Fujica ST605 light seal replacementThen, using the window cleaner or lighter fluid, I start cleaning to begin to soften the light seal foam. Make sure you do not flood the area, rather you just need enough product to help loosen the old foam. With the use of a cloth, start to clean the hinge area and backdoor. Once clean, I use a toothpick to focus on the thin channels (top and bottom of the film compartment). This step is time consuming and can be tricky so be patient and avoid rushing.

Fujica ST605 light seal replacementThe final areas to clean are the door and catch area, as seen in the photo above. Once all of the areas listed are cleaned – with the exception of the mirror damper which we will address later – you are ready to start cutting new light seal foam.

Cutting the light seal foam is relatively simple and doesn’t require a laser cutter, as is sometimes assumed. For the cutting, we will start with the channels and will be using the 1.5mm closed cell for these tracks.

Cutting light seal foam thin stripsThere are two main reasons for using the closed cell over any other foam. Firstly, my foam is modern foam that will do the same job as the original foam compared to compression values and also by density in blocking the light. The closed cell also has the added bonus of high resistance to avoid it perishing over time. The other main reason is that it can be easily cut by hand to extremely thin strips; in the case of this camera to 1.75mm in width as seen in the photo’s to the right.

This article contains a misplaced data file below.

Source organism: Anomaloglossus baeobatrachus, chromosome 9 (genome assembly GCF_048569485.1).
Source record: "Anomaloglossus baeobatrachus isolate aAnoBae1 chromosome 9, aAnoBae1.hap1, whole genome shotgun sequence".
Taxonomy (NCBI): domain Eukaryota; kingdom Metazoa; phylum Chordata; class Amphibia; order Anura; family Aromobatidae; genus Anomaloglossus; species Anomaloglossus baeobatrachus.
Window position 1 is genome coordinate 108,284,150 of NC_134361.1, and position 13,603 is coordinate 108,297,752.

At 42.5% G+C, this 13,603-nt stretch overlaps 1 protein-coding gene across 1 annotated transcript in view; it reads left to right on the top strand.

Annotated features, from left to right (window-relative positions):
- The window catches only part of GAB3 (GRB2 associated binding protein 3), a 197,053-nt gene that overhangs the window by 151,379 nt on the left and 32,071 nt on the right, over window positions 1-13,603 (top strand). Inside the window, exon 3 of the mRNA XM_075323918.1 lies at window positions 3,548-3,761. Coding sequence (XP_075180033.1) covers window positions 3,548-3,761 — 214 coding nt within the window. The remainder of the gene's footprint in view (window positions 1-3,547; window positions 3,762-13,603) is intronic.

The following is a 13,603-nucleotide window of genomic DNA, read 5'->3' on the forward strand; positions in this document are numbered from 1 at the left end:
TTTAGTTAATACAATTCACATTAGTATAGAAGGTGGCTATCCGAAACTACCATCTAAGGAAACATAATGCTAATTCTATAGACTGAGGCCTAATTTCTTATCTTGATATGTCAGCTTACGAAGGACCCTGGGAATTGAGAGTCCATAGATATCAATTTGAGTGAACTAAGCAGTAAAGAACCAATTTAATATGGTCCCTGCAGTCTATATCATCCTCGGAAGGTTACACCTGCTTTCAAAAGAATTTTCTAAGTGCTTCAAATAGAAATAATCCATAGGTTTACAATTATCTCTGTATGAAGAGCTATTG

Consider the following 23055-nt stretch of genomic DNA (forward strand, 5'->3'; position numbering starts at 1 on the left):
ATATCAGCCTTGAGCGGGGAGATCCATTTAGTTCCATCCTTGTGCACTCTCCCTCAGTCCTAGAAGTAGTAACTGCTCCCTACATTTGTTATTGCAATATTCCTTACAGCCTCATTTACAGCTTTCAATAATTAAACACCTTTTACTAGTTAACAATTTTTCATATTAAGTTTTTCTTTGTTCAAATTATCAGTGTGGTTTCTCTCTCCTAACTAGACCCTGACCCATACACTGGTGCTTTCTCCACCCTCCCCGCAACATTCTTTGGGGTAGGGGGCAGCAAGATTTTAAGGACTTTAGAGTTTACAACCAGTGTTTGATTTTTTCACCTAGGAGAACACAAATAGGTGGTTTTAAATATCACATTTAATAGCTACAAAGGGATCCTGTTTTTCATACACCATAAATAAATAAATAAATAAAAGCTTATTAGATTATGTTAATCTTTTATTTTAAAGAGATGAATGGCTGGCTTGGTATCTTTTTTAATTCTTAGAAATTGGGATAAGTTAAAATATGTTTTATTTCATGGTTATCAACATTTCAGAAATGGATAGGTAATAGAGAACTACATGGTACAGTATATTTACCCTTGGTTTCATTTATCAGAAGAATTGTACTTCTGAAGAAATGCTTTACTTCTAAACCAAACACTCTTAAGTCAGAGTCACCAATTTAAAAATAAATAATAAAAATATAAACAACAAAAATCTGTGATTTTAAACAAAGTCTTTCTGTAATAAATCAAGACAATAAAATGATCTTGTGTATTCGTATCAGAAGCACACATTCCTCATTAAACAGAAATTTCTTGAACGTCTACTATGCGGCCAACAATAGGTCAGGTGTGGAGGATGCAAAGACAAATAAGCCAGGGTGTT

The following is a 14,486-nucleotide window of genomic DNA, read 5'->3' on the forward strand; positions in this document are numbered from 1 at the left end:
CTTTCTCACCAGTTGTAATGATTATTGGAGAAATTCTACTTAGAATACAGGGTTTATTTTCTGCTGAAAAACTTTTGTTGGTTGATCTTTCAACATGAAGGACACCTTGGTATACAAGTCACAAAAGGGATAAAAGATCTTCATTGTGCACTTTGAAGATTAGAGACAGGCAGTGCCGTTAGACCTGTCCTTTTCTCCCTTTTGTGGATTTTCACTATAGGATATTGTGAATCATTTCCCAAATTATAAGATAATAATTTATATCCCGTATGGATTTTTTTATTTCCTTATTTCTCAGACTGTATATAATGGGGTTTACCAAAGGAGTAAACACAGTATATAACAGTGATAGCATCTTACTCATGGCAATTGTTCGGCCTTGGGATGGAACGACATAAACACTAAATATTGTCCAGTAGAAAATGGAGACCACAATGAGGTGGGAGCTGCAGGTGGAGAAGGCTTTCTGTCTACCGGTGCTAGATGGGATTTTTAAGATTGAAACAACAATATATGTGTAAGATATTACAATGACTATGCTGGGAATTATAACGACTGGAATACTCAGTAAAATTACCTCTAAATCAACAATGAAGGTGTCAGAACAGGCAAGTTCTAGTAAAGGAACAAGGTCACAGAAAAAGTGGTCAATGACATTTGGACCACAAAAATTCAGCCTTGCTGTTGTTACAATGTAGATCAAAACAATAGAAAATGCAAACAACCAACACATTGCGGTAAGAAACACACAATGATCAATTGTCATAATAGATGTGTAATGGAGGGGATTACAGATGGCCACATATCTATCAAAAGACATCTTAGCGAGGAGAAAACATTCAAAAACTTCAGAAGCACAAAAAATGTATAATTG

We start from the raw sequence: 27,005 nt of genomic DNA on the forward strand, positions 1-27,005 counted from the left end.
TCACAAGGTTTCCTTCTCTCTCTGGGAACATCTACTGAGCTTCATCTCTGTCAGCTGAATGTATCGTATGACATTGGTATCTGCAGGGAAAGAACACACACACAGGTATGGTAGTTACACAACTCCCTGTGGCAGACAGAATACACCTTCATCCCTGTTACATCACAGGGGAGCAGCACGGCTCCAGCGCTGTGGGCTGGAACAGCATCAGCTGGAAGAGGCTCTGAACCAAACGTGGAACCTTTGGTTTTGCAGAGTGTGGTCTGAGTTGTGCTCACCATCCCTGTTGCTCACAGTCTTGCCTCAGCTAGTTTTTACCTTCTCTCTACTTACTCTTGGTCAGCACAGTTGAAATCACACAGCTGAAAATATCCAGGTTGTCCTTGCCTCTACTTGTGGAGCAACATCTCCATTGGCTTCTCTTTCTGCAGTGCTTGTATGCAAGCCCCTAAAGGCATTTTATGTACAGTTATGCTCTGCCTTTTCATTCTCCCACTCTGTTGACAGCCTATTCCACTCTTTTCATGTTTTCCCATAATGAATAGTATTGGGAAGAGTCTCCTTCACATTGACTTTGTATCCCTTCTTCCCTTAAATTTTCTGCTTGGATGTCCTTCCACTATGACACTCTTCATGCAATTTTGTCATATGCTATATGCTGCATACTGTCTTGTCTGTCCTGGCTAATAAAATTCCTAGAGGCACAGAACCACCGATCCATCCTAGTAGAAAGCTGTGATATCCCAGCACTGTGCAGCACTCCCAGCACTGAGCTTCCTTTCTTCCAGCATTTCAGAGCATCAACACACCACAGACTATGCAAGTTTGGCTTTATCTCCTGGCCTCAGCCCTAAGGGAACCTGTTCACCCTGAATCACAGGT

One tip for my customers is to use a scalpel with a new blade and a steel ruler. Using the appropriate tools – and avoiding scissors, craft/hobby knives, kitchen knives or any other inappropriate cutting implement – is my best advice on how to cut the foam successfully.
I begin by cutting the tracks for the top and bottom channels. You will need to use the 1.5mm closed cell foam, cutting two strips 1.75mm wide and 1.48mm long. These will need to be trimmed further to allow for the film counter pin on the top channel and the film canister cut out for the bottom channel.

Fujica ST605 light seal replacementCut 9mm off the end of one of the strips and place this piece in the top channel, from the door hinge to the film counter pin. To place these strips in the tracks, remove the adhesive backing and lick the adhesive. This will deactivate the adhesive long enough to allow you to position the foam correctly with the use of a toothpick.